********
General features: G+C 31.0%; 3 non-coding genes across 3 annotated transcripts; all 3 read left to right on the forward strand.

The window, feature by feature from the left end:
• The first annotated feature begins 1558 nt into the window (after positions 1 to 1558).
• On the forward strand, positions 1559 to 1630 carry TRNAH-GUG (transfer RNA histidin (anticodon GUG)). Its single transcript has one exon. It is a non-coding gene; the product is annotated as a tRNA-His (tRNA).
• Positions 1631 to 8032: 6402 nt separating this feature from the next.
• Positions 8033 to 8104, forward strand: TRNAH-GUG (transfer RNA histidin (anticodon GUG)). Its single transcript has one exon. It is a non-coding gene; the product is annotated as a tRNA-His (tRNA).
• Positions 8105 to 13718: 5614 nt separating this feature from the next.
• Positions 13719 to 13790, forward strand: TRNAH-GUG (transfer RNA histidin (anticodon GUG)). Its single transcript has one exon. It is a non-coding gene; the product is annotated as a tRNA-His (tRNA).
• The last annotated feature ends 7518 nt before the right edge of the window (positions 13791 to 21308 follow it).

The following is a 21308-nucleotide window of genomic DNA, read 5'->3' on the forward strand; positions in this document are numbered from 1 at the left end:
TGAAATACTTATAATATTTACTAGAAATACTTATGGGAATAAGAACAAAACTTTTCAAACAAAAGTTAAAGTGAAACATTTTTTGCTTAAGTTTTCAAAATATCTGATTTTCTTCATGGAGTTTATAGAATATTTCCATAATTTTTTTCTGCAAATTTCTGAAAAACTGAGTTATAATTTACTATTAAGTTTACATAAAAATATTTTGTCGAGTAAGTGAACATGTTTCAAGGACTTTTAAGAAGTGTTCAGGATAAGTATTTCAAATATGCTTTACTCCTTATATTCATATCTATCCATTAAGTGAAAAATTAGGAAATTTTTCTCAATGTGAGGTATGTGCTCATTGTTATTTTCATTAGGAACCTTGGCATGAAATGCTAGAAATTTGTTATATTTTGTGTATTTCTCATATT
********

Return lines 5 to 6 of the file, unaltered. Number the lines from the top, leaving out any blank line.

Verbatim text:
• Positions 1631 to 8032: 6402 nt separating this feature from the next.
• Positions 8033 to 8104, forward strand: TRNAH-GUG (transfer RNA histidin (anticodon GUG)). Its single transcript has one exon. It is a non-coding gene; the product is annotated as a tRNA-His (tRNA).